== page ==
Assessing Flood Risk
The easiest way to assess if your house is at risk from flooding is to find out the history of flooding in the surrounding area. For example, your house may be at risk from flooding if it has flooded in the past or if flooding has previously occurred in the locality. If you have not lived in the area long, your neighbours or a local historian might know if any floods have previously occurred.
You can check a number of OPW websites that provide information about flood risk:
- Information on past flood events and predictive flood maps are available at floodinfo.ie
- Coastal flood hazard maps are available on the floodinfo.ie website.
Another way to assess the risk of flooding in your area is to study the surrounding land and water courses. You could be at risk from flooding if:
- Your house is near an open water source, such as a river, the sea, a lake, a stream, ditches or drains.
- Your house is in a hollow or a low-lying area where floodwater could collect.
- Your house contains a basement.
- The Ordnance Survey maps indicate ‘liable to floods’ at the location of your property.
If your property fits into any of the criteria then you could be at risk from flooding due to:
- Rainfall filling rivers, streams, ditches and urban drainage systems beyond their flow capacity.
- Floodwater overflowing river banks and flood defences onto floodplains.
- Coastal storms leading to the breaching of coastal flood defences due to storm surge and wave action.
- Blocked or overloaded drainage ditches, drains and sewers overflowing across roads, gardens and into property.
- Overloaded sewers back flowing into property.
- Rain that is so heavy that run-off flows overland down hills and slopes.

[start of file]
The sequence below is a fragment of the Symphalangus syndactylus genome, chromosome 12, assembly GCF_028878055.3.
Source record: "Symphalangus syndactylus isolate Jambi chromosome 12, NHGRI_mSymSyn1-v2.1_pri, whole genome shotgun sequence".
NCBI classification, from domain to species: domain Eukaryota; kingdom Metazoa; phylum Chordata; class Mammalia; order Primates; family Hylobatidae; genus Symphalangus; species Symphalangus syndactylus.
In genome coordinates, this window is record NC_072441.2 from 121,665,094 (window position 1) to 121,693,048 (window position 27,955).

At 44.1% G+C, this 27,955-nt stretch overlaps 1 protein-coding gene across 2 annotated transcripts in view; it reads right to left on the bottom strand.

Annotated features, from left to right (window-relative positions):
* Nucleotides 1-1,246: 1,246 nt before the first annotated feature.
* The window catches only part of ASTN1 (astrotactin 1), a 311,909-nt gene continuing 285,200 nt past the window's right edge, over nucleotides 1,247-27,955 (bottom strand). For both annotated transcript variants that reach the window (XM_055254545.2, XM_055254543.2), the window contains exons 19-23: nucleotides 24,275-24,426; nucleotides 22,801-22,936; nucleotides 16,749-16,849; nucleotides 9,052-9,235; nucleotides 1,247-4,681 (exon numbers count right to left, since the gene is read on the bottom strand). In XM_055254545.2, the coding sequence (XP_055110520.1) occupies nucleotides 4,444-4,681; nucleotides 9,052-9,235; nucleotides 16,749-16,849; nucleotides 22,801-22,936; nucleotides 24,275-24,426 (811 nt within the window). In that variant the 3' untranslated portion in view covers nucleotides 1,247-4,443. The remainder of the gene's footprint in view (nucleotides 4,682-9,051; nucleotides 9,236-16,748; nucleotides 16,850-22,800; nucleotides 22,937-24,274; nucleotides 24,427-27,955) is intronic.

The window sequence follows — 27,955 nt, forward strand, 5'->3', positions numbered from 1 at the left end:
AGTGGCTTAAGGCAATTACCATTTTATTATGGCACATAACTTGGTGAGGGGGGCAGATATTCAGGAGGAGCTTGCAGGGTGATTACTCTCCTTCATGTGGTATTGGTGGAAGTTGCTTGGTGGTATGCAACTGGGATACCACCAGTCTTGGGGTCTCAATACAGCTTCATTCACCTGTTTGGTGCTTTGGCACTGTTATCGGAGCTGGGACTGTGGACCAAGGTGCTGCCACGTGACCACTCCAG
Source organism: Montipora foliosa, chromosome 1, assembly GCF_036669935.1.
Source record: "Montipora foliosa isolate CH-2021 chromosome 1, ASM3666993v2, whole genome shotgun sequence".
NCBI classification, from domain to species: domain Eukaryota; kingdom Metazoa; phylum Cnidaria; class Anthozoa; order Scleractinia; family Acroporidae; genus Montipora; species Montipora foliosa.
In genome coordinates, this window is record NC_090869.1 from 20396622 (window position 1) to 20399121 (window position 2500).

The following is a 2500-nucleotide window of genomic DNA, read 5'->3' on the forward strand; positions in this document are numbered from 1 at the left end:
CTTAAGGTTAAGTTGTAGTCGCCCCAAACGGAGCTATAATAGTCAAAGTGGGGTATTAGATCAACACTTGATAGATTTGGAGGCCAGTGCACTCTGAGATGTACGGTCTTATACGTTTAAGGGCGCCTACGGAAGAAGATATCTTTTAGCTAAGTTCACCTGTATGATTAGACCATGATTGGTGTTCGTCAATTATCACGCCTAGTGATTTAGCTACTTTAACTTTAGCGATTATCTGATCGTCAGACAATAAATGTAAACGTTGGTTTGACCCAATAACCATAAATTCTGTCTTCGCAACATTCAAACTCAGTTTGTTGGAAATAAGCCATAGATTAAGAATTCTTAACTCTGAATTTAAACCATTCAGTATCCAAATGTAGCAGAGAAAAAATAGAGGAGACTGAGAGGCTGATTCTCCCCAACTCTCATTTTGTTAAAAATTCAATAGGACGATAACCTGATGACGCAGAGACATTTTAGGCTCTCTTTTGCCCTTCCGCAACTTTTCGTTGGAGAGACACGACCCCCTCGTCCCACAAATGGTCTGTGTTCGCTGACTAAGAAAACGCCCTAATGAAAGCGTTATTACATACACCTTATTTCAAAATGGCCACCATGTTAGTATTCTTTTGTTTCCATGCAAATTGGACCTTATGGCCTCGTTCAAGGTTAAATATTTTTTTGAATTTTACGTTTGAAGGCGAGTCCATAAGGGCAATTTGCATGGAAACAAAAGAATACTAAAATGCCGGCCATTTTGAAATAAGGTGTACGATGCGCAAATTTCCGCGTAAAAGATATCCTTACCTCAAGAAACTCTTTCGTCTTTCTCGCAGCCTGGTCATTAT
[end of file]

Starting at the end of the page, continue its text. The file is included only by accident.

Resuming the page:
- Rain soaking into the ground causing ground water levels to rise and flood.
It is important to remember that while flood defences, such as walls or embankments, do provide some protection against flooding, they do not provide total protection. Flooding of areas behind such defences can occur from water behind the defences being unable to drain away (such as storm water from heavy rain) or from floodwaters spilling over the top of defences in particularly extreme events. If your property is behind a defence, it will flood less frequently than if the defences were not there, but it will still be at risk.
Floodwater can enter your house above ground in the following ways:
- Through doorways and windows (even if they are closed!).
- Through airbricks or other ventilation openings.
- Through other gaps and around pipes and cables that pass through walls.
- Through party walls if the property next door is flooded.
- Through cracks in the brickwork.
- Through permeable, weathered or damaged brickwork, blocks, stone and mortar.
- At the damp proof course.
Below-ground floodwater can enter your house in the following ways:
- Rising up through the floors (or through the walls of cellars or basements) in areas where the ground is made of permeable material, such as chalk, gravel or sand.
- Through drainage trenches in impermeable ground.
- Through drains and pipes leading into the house including:
– Washing Machines